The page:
Appropriate treatment of venous thromboembolism (VTE) is critical to minimizing long-term morbidity and mortality. The emergence of direct oral anticoagulants (DOACs) has provided clinicians with expanded therapeutic options for patients with VTE, and as a result, updated practice guidelines released by the American College of Chest Physicians favor DOACs over traditional anticoagulants, such as warfarin. The newest DOAC, betrixaban, received FDA approval in 2017, with an indication for VTE prophylaxis in hospitalized adults...
December 2017: American Journal of Managed Care
Anna Jacobs, Rajesh Kabra, Pranab Das, Carrie S Oliphant
Following publication of our review article 4 years ago, there has been an uptake in the use of nonvitamin K oral antagonists, also known as direct oral anticoagulants. The most recent Xa inhibitors to receive approval are edoxaban, which has been approved for use in both atrial fibrillation and venous thromboembolism prevention and betrixaban, which has been approved in the USA for extended thromboprophylaxis in the medically ill population. Additional analyses of certain types of atrial fibrillation patients have now become available...
January 2018: Future Cardiology
Megan K Yee, Tarek Nafee, Yazan Daaboul, Serge Korjian, Fahad AlKhalfan, Mathieu Kerneis, Cara Wiest, Samuel Z Goldhaber, Adrian F Hernandez, Russell D Hull, Alexander T Cohen, Robert A Harrington, C Michael Gibson
Hospitalized acute medically ill patients with a history of venous thromboembolism (VTE) are at increased risk for recurrent VTE. We characterized the efficacy and safety of betrixaban for prevention of recurrent VTE in these high risk patients. The APEX trial randomized 7513 acutely ill hospitalized medical patients at risk for developing VTE to receive either betrixaban for 35-42 days or enoxaparin for 10 ± 4 days to prevent VTE. This exploratory post-hoc analysis assessed the efficacy and safety of betrixaban versus enoxaparin among subjects with and without prior VTE...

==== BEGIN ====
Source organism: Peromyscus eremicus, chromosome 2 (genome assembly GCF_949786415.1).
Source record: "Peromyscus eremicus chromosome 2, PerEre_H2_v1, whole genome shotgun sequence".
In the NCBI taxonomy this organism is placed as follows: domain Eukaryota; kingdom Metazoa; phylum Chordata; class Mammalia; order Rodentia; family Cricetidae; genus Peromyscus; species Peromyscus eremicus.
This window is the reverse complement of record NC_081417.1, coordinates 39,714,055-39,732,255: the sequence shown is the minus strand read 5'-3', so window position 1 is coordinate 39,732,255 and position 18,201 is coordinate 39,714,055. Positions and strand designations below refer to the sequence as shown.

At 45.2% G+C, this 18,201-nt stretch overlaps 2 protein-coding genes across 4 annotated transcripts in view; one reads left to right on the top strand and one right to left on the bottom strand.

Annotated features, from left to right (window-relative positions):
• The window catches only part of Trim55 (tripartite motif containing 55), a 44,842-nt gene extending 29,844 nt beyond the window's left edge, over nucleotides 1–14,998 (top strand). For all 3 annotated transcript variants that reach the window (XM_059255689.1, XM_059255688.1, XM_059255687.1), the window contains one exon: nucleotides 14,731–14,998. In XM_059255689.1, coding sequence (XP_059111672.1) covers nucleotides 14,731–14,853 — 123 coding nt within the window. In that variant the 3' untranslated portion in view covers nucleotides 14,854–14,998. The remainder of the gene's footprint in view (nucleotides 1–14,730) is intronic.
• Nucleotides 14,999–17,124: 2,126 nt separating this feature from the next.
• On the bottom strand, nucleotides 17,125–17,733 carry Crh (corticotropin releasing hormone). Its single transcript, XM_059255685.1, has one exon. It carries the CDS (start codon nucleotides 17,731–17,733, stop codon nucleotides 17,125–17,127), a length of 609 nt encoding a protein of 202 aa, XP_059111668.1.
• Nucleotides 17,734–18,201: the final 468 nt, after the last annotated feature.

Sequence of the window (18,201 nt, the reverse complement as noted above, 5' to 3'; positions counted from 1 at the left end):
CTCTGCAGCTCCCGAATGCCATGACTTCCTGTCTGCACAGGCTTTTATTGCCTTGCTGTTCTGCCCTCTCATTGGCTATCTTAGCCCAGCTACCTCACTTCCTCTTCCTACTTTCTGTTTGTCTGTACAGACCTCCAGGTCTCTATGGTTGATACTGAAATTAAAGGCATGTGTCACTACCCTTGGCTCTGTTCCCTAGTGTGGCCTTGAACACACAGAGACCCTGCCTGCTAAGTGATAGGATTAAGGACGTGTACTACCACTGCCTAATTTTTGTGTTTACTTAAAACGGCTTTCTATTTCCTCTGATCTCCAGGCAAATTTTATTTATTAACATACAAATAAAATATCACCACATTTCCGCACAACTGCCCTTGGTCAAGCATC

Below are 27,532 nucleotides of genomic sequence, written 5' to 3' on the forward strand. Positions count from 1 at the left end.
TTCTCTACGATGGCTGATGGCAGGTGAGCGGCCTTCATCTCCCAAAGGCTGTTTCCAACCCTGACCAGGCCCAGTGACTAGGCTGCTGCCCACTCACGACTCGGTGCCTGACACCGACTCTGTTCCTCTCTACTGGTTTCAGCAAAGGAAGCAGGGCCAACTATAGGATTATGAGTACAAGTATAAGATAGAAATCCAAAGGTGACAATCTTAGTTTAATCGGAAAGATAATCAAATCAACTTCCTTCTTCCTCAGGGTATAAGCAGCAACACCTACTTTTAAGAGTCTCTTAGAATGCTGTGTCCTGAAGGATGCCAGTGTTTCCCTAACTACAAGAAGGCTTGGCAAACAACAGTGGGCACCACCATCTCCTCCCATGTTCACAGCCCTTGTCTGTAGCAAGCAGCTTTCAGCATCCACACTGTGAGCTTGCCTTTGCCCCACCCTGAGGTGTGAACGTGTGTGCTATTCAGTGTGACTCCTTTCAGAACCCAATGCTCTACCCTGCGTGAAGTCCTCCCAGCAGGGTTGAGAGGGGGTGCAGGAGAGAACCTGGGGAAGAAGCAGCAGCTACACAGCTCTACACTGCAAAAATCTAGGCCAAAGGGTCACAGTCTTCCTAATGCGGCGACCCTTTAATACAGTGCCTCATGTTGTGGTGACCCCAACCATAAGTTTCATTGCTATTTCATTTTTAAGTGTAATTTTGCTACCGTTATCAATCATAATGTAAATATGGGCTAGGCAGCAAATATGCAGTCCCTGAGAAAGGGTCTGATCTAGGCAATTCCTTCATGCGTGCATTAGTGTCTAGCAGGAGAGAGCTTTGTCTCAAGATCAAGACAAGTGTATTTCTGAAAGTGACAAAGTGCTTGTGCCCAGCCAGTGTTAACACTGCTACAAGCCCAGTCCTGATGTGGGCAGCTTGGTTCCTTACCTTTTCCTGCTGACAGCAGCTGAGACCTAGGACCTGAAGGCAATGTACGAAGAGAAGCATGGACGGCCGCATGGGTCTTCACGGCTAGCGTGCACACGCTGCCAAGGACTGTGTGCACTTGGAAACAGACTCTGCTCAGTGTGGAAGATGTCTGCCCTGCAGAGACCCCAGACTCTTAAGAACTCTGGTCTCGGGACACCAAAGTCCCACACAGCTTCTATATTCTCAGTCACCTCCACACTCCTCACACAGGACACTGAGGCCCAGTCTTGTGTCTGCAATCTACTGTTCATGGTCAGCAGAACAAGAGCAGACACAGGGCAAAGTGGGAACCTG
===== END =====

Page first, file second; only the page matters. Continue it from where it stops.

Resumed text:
January 2018: Journal of Thrombosis and Thrombolysis
Charles E Mahan, Allison E Burnett, Meghan L Fletcher, Alex C Spyropoulos
Venous thromboembolism (VTE) is a significant healthcare burden with approximately 900,000 events annually in the United States, over half of which are healthcare-associated. This number is anticipated to double by 2050. Group prophylaxis strategies confined to the inpatient setting appear to have minimal impact on the reduction of post-discharge VTE in medically ill patients due to shortened lengths of stay and a heterogenous population that includes patients at low risk for VTE. In accordance with current guideline recommendations, very few (<5%) medically ill patients are discharged with extended prophylaxis, which potentially creates a clinical gap for at-risk patients as VTE risk has been shown to persist for up to 90 days...
February 2018: Hospital Practice (Minneapolis)
G Escolar, M Díaz-Ricart, E Arellano-Rodrigo
Venous thromboembolism (VTE), comprising deep vein thrombosis and pulmonary embolism, is a serious clinical and public health concern. Hospitalization is a major risk factor for developing VTE. Hospital-associated events account for more than 50% of all cases of VTE. Heparins have demonstrated to be efficacious in the prevention of VTE in medically ill patients. Despite the demonstrated efficacy and safety of the available direct oral anticoagulants in the prevention and treatment of different thromboembolic conditions, their net benefit in the prevention of VTE in hospitalized medically ill patients has not been fully confirmed...
August 2017: Drugs of Today
Daniel A Hussar, Bradley Inman
No abstract text is available yet for this article.
November 2017: Journal of the American Pharmacists Association: JAPhA
Scott Kaatz, Charles E Mahan, Asaad Nakhle, Kulothungan Gunasekaran, Mahmoud Ali, Robert Lavender, David G Paje
PURPOSE OF REVIEW: The purpose of this review was to offer practical management strategies for when patients receiving direct oral anticoagulants require elective surgery or present with bleeding complications. RECENT FINDINGS: Clinical practice guidelines are now available on the timing of periprocedural interruption of treatment with the newer direct oral anticoagulants based on their pharmacodynamics and pharmacokinetics and based on findings from cohort studies and clinical trials...